I was still on leave from work when two pieces of big news (at least for me) hit:
1) that Singapore's Catholic Archdiocese had made the decision to suspend all of its masses starting Saturday (Feb. 15) noon, and
2) that one of the newly-diagnosed nine cases announced on Friday (Feb. 14) evening is a young man who attended a Catholic church in the time before he was diagnosed and isolated.
Another case was also linked to this same church the next day.
The first came to me through a flurry of messages from two or three Catholic WhatsApp groups I'm part of (disclosure: I'm Catholic), which I confirmed by checking the official Archdiocese Telegram channel, as well as
This was stunning enough for me, even though it comes after measures that I already found pretty significant and unprecedented in the preceding weeks — exempting those who are even mildly ill from their weekly Sunday mass obligation, for instance, and stopping catechism classes (the Catholic equivalent of Sunday School for school-going students) as well as parish canteens.
And the news left many of my fellow Catholics in shock and lost, with some even believing the archdiocese was potentially overreacting to the situation — especially since we aren't even at DORSCON Red yet.
I shared this announcement with my colleagues, who were busy covering the latest government updates on diagnosed Covid-19 cases, and we put out a story to alert Catholics who might not have seen the internally-circulated announcements.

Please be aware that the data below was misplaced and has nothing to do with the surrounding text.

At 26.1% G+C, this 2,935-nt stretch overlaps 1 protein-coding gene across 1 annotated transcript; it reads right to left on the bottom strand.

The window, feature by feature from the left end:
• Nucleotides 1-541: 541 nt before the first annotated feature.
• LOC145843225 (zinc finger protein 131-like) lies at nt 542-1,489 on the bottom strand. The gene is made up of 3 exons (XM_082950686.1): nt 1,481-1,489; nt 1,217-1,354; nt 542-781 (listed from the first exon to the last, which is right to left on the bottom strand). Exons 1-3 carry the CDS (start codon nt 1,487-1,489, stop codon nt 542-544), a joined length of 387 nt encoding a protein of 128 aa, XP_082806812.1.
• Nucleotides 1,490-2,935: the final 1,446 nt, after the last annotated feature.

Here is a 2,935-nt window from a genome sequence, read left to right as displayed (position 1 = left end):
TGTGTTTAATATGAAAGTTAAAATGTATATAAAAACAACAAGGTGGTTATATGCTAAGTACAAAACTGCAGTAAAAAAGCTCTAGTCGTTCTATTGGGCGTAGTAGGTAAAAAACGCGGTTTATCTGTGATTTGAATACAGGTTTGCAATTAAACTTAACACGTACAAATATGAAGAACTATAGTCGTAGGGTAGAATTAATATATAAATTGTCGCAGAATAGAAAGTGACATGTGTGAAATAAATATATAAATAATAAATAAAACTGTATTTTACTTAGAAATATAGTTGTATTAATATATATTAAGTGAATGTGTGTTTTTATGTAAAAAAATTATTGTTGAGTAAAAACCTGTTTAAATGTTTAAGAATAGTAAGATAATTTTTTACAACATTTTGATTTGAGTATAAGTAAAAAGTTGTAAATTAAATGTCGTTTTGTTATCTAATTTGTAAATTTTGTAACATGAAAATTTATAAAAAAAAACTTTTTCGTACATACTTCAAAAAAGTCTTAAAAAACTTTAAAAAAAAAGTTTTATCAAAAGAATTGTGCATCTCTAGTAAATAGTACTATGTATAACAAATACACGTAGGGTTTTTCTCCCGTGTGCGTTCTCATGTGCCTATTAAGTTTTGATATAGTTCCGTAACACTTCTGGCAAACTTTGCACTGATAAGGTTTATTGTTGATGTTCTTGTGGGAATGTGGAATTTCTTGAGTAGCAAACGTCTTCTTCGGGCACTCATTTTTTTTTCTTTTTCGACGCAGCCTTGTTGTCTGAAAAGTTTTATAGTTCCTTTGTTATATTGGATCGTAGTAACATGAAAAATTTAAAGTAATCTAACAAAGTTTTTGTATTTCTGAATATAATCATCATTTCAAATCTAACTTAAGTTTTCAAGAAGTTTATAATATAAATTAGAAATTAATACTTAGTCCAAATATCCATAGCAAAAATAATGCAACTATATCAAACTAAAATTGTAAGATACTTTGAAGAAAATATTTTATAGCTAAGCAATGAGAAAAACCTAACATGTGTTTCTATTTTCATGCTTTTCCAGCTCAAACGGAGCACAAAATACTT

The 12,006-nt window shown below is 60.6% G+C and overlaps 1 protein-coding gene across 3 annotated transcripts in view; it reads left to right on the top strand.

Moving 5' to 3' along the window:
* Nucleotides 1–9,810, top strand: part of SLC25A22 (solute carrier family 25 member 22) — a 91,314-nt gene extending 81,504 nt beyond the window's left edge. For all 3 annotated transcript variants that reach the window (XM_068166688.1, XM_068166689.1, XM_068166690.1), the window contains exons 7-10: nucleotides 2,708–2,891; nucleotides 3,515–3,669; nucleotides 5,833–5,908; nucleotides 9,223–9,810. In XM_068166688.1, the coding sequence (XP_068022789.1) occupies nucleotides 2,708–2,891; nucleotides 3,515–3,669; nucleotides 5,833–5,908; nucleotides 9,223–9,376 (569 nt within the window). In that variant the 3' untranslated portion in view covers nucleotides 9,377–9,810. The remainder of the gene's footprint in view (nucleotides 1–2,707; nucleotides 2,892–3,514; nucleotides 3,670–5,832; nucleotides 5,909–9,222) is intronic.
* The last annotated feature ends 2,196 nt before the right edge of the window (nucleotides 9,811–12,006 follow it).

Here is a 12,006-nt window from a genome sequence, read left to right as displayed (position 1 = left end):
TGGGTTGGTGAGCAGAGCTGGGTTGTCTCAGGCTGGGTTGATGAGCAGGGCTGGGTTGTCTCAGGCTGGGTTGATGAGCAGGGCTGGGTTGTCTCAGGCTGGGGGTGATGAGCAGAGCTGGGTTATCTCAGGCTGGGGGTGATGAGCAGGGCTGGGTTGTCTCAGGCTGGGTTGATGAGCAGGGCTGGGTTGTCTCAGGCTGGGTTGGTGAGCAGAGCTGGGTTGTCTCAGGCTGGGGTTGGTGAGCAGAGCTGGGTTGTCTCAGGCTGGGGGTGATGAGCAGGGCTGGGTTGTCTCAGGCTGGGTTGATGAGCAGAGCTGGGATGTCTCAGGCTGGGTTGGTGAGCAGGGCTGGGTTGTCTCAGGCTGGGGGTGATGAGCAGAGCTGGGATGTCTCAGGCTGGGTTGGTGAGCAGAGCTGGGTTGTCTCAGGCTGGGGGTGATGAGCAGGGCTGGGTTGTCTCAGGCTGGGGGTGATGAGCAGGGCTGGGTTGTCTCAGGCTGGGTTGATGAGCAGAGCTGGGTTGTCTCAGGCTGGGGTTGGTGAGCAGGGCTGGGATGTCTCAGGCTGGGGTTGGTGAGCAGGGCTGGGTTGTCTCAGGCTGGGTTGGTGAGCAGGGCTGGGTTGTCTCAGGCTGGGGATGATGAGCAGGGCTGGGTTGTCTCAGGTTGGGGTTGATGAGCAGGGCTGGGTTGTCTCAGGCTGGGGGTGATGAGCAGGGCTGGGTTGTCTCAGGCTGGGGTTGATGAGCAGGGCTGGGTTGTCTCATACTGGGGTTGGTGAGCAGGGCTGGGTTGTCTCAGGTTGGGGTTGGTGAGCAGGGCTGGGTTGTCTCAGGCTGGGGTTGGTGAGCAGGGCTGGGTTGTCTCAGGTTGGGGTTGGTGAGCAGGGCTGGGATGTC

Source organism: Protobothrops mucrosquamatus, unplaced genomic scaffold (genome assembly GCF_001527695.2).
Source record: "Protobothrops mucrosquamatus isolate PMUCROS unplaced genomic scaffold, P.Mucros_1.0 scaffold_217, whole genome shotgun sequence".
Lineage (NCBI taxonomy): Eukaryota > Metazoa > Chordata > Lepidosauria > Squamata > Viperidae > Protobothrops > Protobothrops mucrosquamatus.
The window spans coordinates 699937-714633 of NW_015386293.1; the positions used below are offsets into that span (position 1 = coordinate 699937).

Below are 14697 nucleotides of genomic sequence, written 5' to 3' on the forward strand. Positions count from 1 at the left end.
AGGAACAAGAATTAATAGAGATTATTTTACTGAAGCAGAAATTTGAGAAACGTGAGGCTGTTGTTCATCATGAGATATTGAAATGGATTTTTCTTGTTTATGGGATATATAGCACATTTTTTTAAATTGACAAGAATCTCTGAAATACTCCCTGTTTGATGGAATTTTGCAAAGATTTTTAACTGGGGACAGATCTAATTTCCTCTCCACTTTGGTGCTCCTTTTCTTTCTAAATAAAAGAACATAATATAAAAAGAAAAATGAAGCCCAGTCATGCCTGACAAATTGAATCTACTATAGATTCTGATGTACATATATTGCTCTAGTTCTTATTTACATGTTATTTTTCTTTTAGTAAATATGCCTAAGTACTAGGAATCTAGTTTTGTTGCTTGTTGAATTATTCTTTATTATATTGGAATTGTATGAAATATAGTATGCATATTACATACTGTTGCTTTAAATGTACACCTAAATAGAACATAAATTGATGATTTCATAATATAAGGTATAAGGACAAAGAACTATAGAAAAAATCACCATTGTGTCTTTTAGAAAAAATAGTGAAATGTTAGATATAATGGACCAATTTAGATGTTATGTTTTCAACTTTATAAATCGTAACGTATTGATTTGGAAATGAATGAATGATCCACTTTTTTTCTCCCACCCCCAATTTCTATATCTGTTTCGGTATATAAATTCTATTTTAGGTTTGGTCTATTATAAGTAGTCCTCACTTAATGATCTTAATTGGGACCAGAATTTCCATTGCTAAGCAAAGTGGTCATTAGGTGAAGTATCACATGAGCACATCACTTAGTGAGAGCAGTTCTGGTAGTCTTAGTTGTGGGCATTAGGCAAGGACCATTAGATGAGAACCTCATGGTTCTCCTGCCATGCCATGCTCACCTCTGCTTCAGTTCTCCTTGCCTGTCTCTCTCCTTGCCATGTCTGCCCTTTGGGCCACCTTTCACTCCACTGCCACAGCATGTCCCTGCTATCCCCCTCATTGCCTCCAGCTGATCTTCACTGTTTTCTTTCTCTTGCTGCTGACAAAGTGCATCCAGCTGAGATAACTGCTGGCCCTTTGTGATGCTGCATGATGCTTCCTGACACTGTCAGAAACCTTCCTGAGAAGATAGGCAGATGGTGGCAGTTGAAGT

It proved to be significant enough news for the mainstream media to report on as well.
But any curiosity I had over why the archdiocese had come to this extraordinary, unprecedented decision went away (somewhat) as I pored over details of the newest nine diagnosed cases released by the Ministry of Health on Friday evening.
A tiny detail that took on huge implications for me
Here are the details of Case #55:
Which, I now vaguely suspect (because there really isn't much way I can confirm this), is a big part of why the archdiocese decided to take this step.
More significant, though, at least to me, is the fact that of the 30 other possible parishes this 30-year-old man could have gone to for Mass, he went to the one I belong to: the Catholic Church of Christ the King (CTK) on Ang Mo Kio Avenue 8.
I couldn't believe my eyes, to be honest, when I read that detail, which even listed the clear address I recognised from decades of seeing it on every parish bulletin letterhead I picked up and glanced over every Sunday when I walked into church for mass.
It was one thing, in the week or so prior to my going on leave, and even reading the daily updates on newly-diagnosed cases, to read about clusters emerging from the likes of the Paya Lebar Methodist Church, as well as the Grace Assembly of God — these were, if I'm honest, eventually names of places I wasn't familiar with, people I didn't know (because I didn't know anyone who went to either of these churches) — sufficiently distant from anything I knew, from me.
But it was entirely another to read the name and address of my own parish listed within a paragraph or two of the details of one of our newest confirmed Covid-19 cases.
And then many thoughts ran through my mind